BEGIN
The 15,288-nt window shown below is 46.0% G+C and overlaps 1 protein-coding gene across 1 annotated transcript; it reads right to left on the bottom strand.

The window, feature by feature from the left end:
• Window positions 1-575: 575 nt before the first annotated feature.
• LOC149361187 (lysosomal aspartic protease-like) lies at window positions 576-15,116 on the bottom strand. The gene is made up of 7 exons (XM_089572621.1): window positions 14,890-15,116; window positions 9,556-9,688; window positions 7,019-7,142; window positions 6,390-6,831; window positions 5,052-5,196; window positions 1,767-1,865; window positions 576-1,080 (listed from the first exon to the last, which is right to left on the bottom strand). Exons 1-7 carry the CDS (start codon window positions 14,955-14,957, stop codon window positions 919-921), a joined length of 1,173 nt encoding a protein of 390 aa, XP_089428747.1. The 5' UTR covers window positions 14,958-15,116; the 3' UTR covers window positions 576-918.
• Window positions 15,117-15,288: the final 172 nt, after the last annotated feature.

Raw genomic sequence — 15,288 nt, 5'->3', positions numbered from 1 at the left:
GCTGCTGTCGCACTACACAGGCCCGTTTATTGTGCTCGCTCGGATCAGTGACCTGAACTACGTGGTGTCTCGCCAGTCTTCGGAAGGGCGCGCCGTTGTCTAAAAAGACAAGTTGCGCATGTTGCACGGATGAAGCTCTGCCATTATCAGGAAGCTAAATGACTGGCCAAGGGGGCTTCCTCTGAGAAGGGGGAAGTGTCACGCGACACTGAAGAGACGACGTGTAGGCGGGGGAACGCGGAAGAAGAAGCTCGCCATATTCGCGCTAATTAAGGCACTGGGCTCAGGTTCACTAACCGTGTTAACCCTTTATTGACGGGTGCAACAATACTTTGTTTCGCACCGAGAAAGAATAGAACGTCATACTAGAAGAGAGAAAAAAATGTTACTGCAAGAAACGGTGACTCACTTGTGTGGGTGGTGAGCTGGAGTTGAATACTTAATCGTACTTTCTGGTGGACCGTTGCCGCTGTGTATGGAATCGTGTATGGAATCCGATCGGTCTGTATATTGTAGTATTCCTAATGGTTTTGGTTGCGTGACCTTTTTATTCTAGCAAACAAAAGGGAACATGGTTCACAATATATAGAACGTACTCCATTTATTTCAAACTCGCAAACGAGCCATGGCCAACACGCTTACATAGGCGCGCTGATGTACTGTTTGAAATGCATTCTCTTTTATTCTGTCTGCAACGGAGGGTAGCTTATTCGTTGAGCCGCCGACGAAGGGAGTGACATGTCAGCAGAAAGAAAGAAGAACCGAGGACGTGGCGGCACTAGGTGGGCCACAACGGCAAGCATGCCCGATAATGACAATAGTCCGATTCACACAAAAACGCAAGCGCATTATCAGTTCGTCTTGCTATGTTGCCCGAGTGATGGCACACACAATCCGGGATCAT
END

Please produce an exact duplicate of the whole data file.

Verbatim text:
The 15,288-nt window shown below is 46.0% G+C and overlaps 1 protein-coding gene across 1 annotated transcript; it reads right to left on the bottom strand.

The window, feature by feature from the left end:
• Window positions 1-575: 575 nt before the first annotated feature.
• LOC149361187 (lysosomal aspartic protease-like) lies at window positions 576-15,116 on the bottom strand. The gene is made up of 7 exons (XM_089572621.1): window positions 14,890-15,116; window positions 9,556-9,688; window positions 7,019-7,142; window positions 6,390-6,831; window positions 5,052-5,196; window positions 1,767-1,865; window positions 576-1,080 (listed from the first exon to the last, which is right to left on the bottom strand). Exons 1-7 carry the CDS (start codon window positions 14,955-14,957, stop codon window positions 919-921), a joined length of 1,173 nt encoding a protein of 390 aa, XP_089428747.1. The 5' UTR covers window positions 14,958-15,116; the 3' UTR covers window positions 576-918.
• Window positions 15,117-15,288: the final 172 nt, after the last annotated feature.

Raw genomic sequence — 15,288 nt, 5'->3', positions numbered from 1 at the left:
GCTGCTGTCGCACTACACAGGCCCGTTTATTGTGCTCGCTCGGATCAGTGACCTGAACTACGTGGTGTCTCGCCAGTCTTCGGAAGGGCGCGCCGTTGTCTAAAAAGACAAGTTGCGCATGTTGCACGGATGAAGCTCTGCCATTATCAGGAAGCTAAATGACTGGCCAAGGGGGCTTCCTCTGAGAAGGGGGAAGTGTCACGCGACACTGAAGAGACGACGTGTAGGCGGGGGAACGCGGAAGAAGAAGCTCGCCATATTCGCGCTAATTAAGGCACTGGGCTCAGGTTCACTAACCGTGTTAACCCTTTATTGACGGGTGCAACAATACTTTGTTTCGCACCGAGAAAGAATAGAACGTCATACTAGAAGAGAGAAAAAAATGTTACTGCAAGAAACGGTGACTCACTTGTGTGGGTGGTGAGCTGGAGTTGAATACTTAATCGTACTTTCTGGTGGACCGTTGCCGCTGTGTATGGAATCGTGTATGGAATCCGATCGGTCTGTATATTGTAGTATTCCTAATGGTTTTGGTTGCGTGACCTTTTTATTCTAGCAAACAAAAGGGAACATGGTTCACAATATATAGAACGTACTCCATTTATTTCAAACTCGCAAACGAGCCATGGCCAACACGCTTACATAGGCGCGCTGATGTACTGTTTGAAATGCATTCTCTTTTATTCTGTCTGCAACGGAGGGTAGCTTATTCGTTGAGCCGCCGACGAAGGGAGTGACATGTCAGCAGAAAGAAAGAAGAACCGAGGACGTGGCGGCACTAGGTGGGCCACAACGGCAAGCATGCCCGATAATGACAATAGTCCGATTCACACAAAAACGCAAGCGCATTATCAGTTCGTCTTGCTATGTTGCCCGAGTGATGGCACACACAATCCGGGATCAT